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Friends and Loved Ones With Alcohol Addiction Need Your Support to Recover

Do you have a friend or loved one with alcohol addiction? Did you know that 1 in 7 adults in the U.S. is struggling with alcohol addiction? You’re not alone. Everyone knows someone who is affected. If there is alcohol addiction in your family, how are you coping with that? Addiction is a wily and devastating disease of brain reward that affects everyone touched by it. When a family member has a substance or alcohol behavior disorder( SUD, AUD), as alcoholism is now called, there is family dysfunction and often chaos. Family members often deny they have a problem when confronted or asked to stop drinking. That means angry fights, resentments as well as legal and financial consequences. Alcohol addiction is a chronic and progressive disease that won’t cure itself.

So What Can You Do About Alcohol Addiction

Alcohol addiction affects normal functioning, emotional regulation, impulse, control, and decision-making. Brain function is impaired by the disease, so talking with a loved one with addiction is not enough to find recovery. You need help to cope as well as understanding what you can do and what you can’t do to help.

Learn More About Addiction

Helping loved ones with addiction is more effective if you know the basics about how alcoholism is affecting you and your loved ones. If you want to help them recover faster, you can find help from reliable online resources or seek assistance from professionals. Professionals may suggest in patient or out patient treatment and the programs and may have help for you, too. Without a thorough knowledge of alcohol addiction, it is hard to help someone achieve long term recovery results. That is because alcohol addiction isn’t as simple as alcohol abuse. Alcohol Addiction is a chronic mental and physical dependence on alcohol that is unmanageable without treatment. Here are some suggestions to connect and get help.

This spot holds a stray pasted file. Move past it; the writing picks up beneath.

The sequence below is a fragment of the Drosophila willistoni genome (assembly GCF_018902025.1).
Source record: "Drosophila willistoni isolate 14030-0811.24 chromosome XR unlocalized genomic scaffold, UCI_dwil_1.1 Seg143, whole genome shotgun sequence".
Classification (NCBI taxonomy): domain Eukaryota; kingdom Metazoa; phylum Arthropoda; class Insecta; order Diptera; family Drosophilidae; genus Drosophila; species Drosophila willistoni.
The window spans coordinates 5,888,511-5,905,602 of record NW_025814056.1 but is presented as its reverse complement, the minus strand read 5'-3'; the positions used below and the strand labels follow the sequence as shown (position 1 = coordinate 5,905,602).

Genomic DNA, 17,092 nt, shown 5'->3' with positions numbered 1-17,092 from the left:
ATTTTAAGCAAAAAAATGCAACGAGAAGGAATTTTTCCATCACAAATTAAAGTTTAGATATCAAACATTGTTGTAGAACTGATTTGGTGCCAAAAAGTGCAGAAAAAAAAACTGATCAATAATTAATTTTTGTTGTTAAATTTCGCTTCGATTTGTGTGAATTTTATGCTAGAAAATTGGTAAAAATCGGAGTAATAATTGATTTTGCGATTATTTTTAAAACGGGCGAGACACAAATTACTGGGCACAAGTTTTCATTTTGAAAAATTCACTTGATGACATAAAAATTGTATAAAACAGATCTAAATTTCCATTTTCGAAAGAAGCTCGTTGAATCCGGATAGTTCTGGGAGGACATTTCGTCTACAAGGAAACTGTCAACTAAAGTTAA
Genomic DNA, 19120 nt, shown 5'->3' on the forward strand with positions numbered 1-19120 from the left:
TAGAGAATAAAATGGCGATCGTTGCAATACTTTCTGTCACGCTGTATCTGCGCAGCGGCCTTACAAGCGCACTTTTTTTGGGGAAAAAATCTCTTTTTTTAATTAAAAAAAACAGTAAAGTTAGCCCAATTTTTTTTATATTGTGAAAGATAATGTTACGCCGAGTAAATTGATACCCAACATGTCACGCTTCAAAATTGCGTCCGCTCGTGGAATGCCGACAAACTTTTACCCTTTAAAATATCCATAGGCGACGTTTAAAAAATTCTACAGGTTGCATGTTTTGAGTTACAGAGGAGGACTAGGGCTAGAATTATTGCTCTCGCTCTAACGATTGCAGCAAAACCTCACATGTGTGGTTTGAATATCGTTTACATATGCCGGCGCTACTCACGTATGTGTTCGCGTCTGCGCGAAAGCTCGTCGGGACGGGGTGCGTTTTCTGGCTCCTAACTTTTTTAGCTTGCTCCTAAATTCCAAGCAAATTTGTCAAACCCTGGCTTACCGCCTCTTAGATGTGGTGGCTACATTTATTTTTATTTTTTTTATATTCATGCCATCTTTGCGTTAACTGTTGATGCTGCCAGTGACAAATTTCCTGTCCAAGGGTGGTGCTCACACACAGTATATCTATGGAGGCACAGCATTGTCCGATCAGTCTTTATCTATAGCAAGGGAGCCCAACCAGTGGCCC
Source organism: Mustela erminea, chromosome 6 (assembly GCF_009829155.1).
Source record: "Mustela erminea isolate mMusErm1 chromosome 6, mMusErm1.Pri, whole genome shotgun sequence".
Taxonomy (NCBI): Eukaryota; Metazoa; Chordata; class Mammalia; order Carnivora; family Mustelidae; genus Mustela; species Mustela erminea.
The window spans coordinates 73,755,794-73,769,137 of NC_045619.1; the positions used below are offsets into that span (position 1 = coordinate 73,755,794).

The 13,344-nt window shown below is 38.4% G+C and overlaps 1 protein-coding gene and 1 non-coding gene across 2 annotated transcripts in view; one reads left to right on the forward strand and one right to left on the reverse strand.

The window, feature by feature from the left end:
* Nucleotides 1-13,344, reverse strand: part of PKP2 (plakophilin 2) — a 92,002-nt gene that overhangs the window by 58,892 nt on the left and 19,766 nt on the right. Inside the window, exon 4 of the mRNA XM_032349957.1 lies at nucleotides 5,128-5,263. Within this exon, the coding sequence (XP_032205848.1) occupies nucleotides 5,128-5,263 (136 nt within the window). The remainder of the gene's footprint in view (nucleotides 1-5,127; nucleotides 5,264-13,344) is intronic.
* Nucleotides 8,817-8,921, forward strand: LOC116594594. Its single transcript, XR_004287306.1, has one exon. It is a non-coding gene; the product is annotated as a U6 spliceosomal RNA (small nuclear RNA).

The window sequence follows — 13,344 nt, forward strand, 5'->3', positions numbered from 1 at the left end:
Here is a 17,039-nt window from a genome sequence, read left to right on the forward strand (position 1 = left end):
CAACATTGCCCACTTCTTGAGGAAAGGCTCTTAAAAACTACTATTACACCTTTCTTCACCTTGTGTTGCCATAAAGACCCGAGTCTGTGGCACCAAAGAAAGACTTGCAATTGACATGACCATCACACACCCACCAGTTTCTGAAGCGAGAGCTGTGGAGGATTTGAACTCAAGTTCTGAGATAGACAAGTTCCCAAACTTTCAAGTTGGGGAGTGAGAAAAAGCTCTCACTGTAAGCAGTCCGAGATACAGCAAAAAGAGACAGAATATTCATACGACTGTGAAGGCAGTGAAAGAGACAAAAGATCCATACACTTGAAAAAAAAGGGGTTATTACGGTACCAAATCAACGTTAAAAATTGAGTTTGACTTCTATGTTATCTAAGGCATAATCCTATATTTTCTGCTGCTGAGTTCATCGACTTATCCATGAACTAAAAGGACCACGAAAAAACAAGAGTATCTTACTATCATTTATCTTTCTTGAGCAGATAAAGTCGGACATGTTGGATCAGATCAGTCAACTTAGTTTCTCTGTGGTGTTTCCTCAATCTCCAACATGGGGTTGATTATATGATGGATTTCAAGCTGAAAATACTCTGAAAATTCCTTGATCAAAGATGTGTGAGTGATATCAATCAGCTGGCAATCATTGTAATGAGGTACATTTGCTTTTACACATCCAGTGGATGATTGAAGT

1. Assess The Situation 

One of the first steps to help a loved one with alcohol addiction is to assess their condition. Essentially, this step will help determine the severity of the situation, and maybe the factors that lead to it. Assessment is best made by a professional, but you can also observe what’s going on to understand the reality of your family situation and what you all need to do to address, not avoid the situation. What are the red flags? What are the consequences of your loved one’s drinking. What is he or she saying and doing? Promises to stop will not work.

You may also accompany your loved one to a psychologist or psychiatrist who can evaluate his condition and provide appropriate treatment options. With assessment you may also learn the root cause of their issues and effectively combat alcohol addiction.     

  1. Help Them To Establish Recovery Plans 

You might already know what the person’s dealing with upon consulting a professional. The professional you consulted may also tell you  what to expect during the onset of their condition. With that, you may help your loved ones start creating a comprehensive recovery plan to keep them guided and motivated.